Rescue on the cards for trawling veteran Published: 01 September, 2006
HULL City Council is planning to rescue one of the world’s oldest steam trawlers and bring it back to the port.
The 90-year old Viola, which began its life in Hull before the First World War, is currently languishing in a remote whaling station in the South Atlantic outpost of South Georgia, but it remains in remarkably reasonable condition. Some people believe that if it was restored it would make an ideal vessel for a film or TV series set in the early part of the 20th century.
The ship has a remarkable history. It began life in 1908 for the Hellyer Brothers Company which owned one of Hull’s largest distant water trawler fleets. Like so many Hull and Grimsby trawlers of their day it was requisitioned for service during the First World War and served as a minesweeper and mine-layer in the North Sea, seeing action against early German U-boats.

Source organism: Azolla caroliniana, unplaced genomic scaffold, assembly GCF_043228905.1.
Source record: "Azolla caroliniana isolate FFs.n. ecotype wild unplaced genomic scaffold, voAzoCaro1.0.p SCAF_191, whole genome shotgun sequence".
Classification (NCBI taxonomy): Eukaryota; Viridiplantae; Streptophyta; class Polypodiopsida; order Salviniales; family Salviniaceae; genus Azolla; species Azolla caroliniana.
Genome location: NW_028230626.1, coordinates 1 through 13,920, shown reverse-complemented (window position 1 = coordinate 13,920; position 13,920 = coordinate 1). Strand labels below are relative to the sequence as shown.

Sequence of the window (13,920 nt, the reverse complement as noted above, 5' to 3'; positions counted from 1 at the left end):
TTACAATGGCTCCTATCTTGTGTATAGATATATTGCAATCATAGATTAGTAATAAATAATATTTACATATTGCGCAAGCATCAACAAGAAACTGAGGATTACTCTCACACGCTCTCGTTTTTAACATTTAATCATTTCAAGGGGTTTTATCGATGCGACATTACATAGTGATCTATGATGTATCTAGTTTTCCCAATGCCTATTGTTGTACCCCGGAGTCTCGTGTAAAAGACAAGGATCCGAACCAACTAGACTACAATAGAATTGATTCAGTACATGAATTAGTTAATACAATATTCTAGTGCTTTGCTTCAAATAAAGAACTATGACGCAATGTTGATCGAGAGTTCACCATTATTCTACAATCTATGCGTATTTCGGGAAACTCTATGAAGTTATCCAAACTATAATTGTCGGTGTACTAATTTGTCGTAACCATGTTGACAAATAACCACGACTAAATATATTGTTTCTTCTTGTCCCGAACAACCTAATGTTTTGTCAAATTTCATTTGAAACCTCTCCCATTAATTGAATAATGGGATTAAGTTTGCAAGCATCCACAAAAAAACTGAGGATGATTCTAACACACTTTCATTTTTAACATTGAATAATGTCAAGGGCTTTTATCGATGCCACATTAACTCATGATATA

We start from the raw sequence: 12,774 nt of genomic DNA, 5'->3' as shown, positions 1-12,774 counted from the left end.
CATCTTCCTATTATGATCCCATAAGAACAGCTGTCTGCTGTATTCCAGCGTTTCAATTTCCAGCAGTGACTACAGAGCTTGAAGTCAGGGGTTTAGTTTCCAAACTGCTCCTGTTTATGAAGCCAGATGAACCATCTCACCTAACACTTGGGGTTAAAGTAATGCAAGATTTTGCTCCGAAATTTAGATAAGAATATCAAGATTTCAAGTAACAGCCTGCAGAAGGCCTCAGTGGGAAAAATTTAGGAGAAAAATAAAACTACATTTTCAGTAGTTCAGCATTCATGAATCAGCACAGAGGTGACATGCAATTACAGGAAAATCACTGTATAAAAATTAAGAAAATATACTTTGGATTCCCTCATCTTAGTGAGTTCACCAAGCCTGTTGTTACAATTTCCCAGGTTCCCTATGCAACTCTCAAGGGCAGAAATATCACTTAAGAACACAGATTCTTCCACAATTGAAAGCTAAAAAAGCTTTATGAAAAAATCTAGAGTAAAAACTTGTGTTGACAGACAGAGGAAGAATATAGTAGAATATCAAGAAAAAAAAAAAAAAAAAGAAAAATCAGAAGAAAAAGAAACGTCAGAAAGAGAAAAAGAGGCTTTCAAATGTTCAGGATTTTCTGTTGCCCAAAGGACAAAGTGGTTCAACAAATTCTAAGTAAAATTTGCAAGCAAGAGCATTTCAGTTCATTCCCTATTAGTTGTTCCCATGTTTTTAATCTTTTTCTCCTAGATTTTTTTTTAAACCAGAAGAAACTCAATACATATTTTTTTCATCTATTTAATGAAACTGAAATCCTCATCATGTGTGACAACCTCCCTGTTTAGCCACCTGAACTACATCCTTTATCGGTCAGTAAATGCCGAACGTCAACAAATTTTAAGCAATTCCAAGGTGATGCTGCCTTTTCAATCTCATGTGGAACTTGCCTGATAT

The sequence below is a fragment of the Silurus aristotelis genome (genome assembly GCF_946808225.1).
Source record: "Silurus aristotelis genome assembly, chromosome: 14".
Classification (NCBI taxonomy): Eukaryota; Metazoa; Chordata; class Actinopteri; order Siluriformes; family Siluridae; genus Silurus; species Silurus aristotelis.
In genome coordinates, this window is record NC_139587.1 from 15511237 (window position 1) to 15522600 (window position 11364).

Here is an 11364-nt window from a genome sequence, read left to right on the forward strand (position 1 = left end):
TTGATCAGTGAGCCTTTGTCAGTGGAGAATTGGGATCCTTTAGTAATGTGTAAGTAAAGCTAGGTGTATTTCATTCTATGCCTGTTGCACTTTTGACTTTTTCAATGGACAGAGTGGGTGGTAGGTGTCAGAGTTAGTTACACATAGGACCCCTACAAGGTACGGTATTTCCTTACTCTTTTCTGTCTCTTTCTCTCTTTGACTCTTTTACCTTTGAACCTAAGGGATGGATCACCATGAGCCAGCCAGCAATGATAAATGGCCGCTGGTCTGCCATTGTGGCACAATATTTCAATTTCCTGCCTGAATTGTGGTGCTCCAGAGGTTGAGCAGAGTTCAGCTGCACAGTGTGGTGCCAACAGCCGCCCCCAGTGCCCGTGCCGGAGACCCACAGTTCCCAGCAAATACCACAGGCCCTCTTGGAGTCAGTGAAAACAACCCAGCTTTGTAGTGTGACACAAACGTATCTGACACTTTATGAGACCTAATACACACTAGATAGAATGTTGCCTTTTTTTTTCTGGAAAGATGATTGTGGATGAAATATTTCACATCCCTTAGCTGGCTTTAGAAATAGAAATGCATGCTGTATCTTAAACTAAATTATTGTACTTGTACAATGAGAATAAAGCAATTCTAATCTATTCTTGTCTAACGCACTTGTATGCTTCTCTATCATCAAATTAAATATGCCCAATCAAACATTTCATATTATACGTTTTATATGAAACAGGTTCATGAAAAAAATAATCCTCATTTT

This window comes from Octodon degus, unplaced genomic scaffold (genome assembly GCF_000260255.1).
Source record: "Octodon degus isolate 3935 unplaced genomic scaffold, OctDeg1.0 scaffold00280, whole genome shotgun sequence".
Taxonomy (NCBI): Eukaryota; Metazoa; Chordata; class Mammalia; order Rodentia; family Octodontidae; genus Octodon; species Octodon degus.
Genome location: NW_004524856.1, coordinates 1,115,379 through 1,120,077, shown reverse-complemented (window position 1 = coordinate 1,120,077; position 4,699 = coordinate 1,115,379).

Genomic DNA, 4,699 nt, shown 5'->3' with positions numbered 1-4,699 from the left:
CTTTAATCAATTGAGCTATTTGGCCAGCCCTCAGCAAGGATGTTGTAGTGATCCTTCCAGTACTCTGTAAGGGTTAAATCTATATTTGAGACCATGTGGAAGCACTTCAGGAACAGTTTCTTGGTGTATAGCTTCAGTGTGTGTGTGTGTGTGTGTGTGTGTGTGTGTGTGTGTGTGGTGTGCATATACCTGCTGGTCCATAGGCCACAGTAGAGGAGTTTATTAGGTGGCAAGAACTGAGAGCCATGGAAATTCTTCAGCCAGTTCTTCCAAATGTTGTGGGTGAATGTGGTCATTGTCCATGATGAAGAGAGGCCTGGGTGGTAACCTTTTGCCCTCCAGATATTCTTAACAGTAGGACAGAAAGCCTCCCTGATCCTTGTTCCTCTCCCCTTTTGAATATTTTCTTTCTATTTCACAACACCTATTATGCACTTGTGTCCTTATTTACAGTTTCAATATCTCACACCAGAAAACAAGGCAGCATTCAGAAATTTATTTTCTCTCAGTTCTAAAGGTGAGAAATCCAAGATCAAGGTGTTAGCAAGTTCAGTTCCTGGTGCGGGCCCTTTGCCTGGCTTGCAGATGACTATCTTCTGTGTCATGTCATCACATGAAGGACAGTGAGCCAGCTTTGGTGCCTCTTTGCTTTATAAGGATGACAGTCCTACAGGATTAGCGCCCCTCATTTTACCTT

The Viola was sold to the Norwegians in the early 1920s before eventually making its way to the South Atlantic where it has remained ever since. However, she is now permanently tied up in port and action needs to be taken soon if her hull is not to deteriorate.
The campaign was started by Dr Rob Robinson from Hull College , who is passionate about returning the Viola to Hull and who persuaded local civic leaders to take up the challenge. Coun Sean Chaytor of Hull Council is enthusiastic about the scheme and said: “She is part of our fishing heritage and she is also the backbone of a once great Hull fishing fleet.” The estimated £1-million cost of returning the Viola to the Humber and restoring the vessel to her former glory would probably be met from lottery or heritage funds, but not from local council taxes, he insisted.
Earlier this year, the Viola’s bell was found in Norway and brought back to Hull where it is now rung every day at the start of trading at the Fishgate market.
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